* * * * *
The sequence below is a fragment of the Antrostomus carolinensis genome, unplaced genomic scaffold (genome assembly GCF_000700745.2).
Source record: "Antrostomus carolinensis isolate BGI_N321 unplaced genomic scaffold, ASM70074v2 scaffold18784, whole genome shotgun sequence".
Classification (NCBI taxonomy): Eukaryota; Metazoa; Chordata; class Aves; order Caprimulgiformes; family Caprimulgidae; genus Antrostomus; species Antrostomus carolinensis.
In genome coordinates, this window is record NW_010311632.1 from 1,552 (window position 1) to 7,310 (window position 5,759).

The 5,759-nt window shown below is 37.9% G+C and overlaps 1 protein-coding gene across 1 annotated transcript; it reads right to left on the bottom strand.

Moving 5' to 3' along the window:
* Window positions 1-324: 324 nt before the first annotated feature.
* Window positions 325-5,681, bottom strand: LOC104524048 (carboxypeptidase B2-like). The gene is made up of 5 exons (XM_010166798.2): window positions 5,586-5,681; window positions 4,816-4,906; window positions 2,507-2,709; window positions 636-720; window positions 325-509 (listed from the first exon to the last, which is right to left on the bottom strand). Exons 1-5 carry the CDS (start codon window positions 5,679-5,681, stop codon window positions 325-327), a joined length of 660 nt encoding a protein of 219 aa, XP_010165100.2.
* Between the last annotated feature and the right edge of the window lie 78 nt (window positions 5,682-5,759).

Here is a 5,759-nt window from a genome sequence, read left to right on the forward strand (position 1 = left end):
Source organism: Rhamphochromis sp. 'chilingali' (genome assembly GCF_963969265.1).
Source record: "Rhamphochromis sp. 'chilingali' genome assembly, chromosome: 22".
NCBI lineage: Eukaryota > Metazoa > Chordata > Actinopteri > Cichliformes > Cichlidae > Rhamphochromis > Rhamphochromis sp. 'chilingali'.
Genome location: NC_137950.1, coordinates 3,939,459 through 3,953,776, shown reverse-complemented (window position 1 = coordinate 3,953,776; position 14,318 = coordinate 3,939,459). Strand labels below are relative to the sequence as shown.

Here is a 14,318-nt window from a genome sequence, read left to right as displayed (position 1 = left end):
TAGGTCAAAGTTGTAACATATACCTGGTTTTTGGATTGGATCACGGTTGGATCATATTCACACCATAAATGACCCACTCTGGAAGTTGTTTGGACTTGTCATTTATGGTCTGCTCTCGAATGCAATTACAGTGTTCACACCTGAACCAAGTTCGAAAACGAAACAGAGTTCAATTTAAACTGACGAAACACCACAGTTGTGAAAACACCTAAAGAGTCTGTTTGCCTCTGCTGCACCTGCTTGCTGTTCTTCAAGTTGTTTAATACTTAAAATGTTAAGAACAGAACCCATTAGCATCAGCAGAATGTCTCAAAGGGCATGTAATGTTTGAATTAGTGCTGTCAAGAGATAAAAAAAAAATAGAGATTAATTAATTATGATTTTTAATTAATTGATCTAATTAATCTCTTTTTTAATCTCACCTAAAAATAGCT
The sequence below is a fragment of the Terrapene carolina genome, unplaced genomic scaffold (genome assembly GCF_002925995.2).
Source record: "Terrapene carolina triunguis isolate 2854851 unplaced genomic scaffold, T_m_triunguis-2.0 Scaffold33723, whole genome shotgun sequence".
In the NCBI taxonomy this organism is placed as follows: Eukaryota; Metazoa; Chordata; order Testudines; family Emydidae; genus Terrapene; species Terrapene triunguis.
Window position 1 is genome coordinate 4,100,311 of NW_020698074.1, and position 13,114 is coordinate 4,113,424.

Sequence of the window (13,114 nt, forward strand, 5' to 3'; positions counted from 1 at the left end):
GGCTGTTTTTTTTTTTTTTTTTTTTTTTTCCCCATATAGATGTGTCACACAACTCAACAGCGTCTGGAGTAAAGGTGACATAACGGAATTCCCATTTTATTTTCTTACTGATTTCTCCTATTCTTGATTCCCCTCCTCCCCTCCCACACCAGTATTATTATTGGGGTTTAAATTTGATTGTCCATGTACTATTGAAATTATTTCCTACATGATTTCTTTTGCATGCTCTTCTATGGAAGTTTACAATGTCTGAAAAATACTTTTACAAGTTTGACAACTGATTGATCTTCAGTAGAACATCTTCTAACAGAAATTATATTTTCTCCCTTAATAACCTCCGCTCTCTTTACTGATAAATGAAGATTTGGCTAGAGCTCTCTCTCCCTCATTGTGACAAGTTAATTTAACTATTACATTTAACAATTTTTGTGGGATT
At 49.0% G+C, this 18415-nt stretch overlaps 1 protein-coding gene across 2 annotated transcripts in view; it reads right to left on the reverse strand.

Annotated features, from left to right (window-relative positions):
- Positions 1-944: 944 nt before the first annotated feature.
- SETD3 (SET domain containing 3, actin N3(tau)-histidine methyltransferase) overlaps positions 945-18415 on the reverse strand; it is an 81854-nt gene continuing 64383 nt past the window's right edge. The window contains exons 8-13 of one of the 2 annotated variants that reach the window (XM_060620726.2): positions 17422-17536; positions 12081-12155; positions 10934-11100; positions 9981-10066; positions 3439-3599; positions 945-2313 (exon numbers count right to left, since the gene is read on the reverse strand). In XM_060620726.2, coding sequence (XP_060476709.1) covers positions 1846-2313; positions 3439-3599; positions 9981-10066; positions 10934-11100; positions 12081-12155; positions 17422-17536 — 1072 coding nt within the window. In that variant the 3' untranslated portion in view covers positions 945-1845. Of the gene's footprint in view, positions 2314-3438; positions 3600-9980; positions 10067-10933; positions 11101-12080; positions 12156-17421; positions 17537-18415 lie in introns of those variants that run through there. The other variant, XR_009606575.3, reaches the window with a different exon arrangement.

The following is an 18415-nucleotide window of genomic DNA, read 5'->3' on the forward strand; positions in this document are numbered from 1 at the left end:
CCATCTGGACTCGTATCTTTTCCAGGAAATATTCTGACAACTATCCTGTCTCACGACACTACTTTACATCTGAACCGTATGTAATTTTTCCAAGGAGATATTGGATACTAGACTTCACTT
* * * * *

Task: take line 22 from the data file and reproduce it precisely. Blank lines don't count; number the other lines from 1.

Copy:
GGCTGTTTTTTTTTTTTTTTTTTTTTTTTCCCCATATAGATGTGTCACACAACTCAACAGCGTCTGGAGTAAAGGTGACATAACGGAATTCCCATTTTATTTTCTTACTGATTTCTCCTATTCTTGATTCCCCTCCTCCCCTCCCACACCAGTATTATTATTGGGGTTTAAATTTGATTGTCCATGTACTATTGAAATTATTTCCTACATGATTTCTTTTGCATGCTCTTCTATGGAAGTTTACAATGTCTGAAAAATACTTTTACAAGTTTGACAACTGATTGATCTTCAGTAGAACATCTTCTAACAGAAATTATATTTTCTCCCTTAATAACCTCCGCTCTCTTTACTGATAAATGAAGATTTGGCTAGAGCTCTCTCTCCCTCATTGTGACAAGTTAATTTAACTATTACATTTAACAATTTTTGTGGGATT